Film documents tiny Cape Breton village’s battle with federal government.
They feared being swallowed by ocean, but the 78 residents of Gabarus, never waved a white flag before the federal government.
For decades, a seawall made of timber and rock protected the tiny 300-year-old fishing village in Cape Breton from the punishing waves of the Atlantic.
But as the 70-year-old structure started to crumble, the very existence of Gabarus was under threat — and governments were not helping, each level claiming the wall was not its problem.
The plight of Gabarus sparked a years-long battle with Ottawa and kindled a community spirit that has banded together life-long residents with newcomers who settled in the scenic town for its beauty and simplistic way of life.
Their story is chronicled in a new documentary titled “Only 78,” set to screen at the Atlantic International Film Festival on Sunday in Halifax.
“The people of Gabarus are remarkably resilient and inspiring,” said Toronto filmmaker Jawad Mir, the film’s creator. “They’ve shown that it doesn’t matter how small you are, you can fight. You just have to go for it.”
Residents of Gabarus have long argued that Ottawa, which built the seawall in the 1940s, owns the structure and is responsible for maintaining it. But the Fisheries Department has repeatedly said the wall sits almost entirely on Nova Scotia-owned land and is therefore a provincial and municipal responsibility.
“Who cares who owns it? We need to have responsible people step forward and say that this isn’t right. We need to have it fixed ... The Atlantic Ocean doesn’t give two hoots about us, but our elected representative really should care,” Gabarus resident Heather Hayes said during a public meeting in Sydney, that is shown in “Only 78.”
If the wall was breached, it would put at risk the local fishing industry — its only economy — as well as road access to the village, and many homes. It failed before in the 1980s and was fixed by the federal government, according to research compiled by Gabarus residents.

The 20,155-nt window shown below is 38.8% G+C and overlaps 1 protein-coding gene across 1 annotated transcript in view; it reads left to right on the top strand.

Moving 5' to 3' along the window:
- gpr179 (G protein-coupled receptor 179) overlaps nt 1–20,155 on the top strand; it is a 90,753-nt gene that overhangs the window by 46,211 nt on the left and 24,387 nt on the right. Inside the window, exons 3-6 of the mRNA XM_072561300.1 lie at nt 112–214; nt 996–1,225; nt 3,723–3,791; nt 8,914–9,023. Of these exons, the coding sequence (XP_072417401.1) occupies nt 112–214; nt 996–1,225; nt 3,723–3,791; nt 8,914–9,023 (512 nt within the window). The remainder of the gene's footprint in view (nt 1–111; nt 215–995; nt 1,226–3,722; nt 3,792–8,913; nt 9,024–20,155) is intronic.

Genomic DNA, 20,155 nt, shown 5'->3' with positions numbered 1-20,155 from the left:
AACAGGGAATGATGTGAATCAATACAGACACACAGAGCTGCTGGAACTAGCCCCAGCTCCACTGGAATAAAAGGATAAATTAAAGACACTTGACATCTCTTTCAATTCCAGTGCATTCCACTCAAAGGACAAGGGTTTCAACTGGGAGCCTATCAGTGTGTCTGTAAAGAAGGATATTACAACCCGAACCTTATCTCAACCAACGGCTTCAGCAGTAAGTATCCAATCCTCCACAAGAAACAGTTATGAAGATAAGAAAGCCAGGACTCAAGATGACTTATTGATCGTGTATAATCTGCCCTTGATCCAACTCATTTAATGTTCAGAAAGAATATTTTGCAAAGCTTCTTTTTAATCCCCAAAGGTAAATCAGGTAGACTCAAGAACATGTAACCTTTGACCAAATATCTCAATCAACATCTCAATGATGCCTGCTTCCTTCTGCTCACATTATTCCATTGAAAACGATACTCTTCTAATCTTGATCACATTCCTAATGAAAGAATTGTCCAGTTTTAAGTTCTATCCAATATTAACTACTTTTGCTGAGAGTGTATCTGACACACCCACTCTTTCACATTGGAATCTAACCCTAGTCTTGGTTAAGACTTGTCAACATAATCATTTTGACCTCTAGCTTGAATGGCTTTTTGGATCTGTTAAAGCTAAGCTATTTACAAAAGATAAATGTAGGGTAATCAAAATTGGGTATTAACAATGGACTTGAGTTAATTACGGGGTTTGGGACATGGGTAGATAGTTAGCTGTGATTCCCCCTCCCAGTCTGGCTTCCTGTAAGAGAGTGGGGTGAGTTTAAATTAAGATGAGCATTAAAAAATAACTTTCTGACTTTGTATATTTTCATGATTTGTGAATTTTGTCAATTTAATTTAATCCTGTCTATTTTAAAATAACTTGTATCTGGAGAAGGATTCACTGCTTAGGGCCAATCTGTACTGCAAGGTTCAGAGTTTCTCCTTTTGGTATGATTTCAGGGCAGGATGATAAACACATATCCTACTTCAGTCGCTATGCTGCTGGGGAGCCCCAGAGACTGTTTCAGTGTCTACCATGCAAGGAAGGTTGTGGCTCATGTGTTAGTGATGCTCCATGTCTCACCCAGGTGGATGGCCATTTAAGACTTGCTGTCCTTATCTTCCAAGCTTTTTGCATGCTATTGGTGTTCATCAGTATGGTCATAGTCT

A powerful storm in 2010 that battered the seawall made matters worse, adding to the urgency.
Tim Menk, 64, and his partner Gene Kersey, 71, moved to Gabarus from the United States in 2008 and realized the community was “under existential threat.”
Armed with hundreds of documents and the blessing of the village’s elders, Menk and a small group of residents set out to fight for funding to repair the seawall.
The Friends of Gabarus Society was born and claimed to have evidence that the seawall was the federal government’s responsibility — a notion outright rejected by Ottawa on many occasions.
“Those of us who arrived found ourselves enchanted by this place and by its lovely people who were so welcoming ... It didn’t matter that we were biracial gay couple from the States. And we felt we owed something to the community because they have given so much to us,” said Menk.
“But the attitude was that the government is going to do what the government’s going to do. So we were driven by a sense of moral outrage that the government wasn’t doing the right thing here.”
Mir said he was drawn to the story of Gabarus after reading a newspaper article in April 2013. He self-funded the film, travelling to Cape Breton several times over four years on his own dime, inspired by the relentless advocacy in Gabarus and aiming to help their cause.
“There are many communities across Canada under similar threat, so I thought it was important to tell their story,” said Mir. “I’m always about the underdog.”
After eight years of meetings, media interviews and even a complaint filed with the Public Sector Integrity Commissioner’s office, Gabarus eventually won repairs for its seawall in early 2014 through a $700,000 shared-funding agreement with three levels of government.
It served as a catalyst for continued community activism in the historic fishing village. Gabarus also won funding to move its 125-year-old lighthouse away from a cliff’s edge to escape coastal erosion, and its residents raised money to expand the local firehall - all of which gained tiny Gabarus a community spirit award from the lieutenant-governor.
Menk said he hopes the story of Gabarus inspires other small communities to take on governments, noting that “Only 78” also touches on the experience of Little Anse, which has lobbied Ottawa — so far, unsuccessfully — to fix its breakwater.
“We’re in the same leaky boat together in these coastal communities,” said Menk. “Row in the same direction. Unless we do that, we have little chance of survival in the long term.”
A seawall in Gabarus is shown in this handout image. For decades, a seawall made of timber and rock protected the tiny 300-year-old fishing village in Cape Breton from the punishing waves of the Atlantic.